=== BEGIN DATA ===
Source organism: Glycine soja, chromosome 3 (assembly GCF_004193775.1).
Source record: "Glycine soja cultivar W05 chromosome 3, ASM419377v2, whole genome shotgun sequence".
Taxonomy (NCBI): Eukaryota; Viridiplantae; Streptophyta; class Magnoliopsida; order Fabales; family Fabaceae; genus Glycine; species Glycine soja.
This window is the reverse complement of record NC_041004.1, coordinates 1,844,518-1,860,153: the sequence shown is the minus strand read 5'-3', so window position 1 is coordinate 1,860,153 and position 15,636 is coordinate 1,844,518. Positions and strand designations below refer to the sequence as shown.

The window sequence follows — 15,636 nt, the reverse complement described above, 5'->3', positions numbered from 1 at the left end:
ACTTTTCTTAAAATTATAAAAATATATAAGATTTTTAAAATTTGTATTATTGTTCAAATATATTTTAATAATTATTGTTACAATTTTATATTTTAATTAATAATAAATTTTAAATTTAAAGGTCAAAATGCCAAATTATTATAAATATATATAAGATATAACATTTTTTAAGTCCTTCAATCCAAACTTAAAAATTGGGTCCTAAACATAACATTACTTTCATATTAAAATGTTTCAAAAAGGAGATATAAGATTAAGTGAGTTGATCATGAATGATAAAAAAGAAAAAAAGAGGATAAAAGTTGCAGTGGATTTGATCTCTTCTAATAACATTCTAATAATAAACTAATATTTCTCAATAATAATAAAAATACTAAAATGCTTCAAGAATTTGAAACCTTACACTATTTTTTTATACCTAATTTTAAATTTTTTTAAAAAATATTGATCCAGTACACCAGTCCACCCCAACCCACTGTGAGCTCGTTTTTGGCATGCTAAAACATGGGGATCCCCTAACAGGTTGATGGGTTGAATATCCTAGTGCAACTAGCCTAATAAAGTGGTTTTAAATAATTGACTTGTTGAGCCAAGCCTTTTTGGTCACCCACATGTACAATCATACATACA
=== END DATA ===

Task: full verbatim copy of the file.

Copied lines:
Source organism: Glycine soja, chromosome 3 (assembly GCF_004193775.1).
Source record: "Glycine soja cultivar W05 chromosome 3, ASM419377v2, whole genome shotgun sequence".
Taxonomy (NCBI): Eukaryota; Viridiplantae; Streptophyta; class Magnoliopsida; order Fabales; family Fabaceae; genus Glycine; species Glycine soja.
This window is the reverse complement of record NC_041004.1, coordinates 1,844,518-1,860,153: the sequence shown is the minus strand read 5'-3', so window position 1 is coordinate 1,860,153 and position 15,636 is coordinate 1,844,518. Positions and strand designations below refer to the sequence as shown.

The window sequence follows — 15,636 nt, the reverse complement described above, 5'->3', positions numbered from 1 at the left end:
ACTTTTCTTAAAATTATAAAAATATATAAGATTTTTAAAATTTGTATTATTGTTCAAATATATTTTAATAATTATTGTTACAATTTTATATTTTAATTAATAATAAATTTTAAATTTAAAGGTCAAAATGCCAAATTATTATAAATATATATAAGATATAACATTTTTTAAGTCCTTCAATCCAAACTTAAAAATTGGGTCCTAAACATAACATTACTTTCATATTAAAATGTTTCAAAAAGGAGATATAAGATTAAGTGAGTTGATCATGAATGATAAAAAAGAAAAAAAGAGGATAAAAGTTGCAGTGGATTTGATCTCTTCTAATAACATTCTAATAATAAACTAATATTTCTCAATAATAATAAAAATACTAAAATGCTTCAAGAATTTGAAACCTTACACTATTTTTTTATACCTAATTTTAAATTTTTTTAAAAAATATTGATCCAGTACACCAGTCCACCCCAACCCACTGTGAGCTCGTTTTTGGCATGCTAAAACATGGGGATCCCCTAACAGGTTGATGGGTTGAATATCCTAGTGCAACTAGCCTAATAAAGTGGTTTTAAATAATTGACTTGTTGAGCCAAGCCTTTTTGGTCACCCACATGTACAATCATACATACA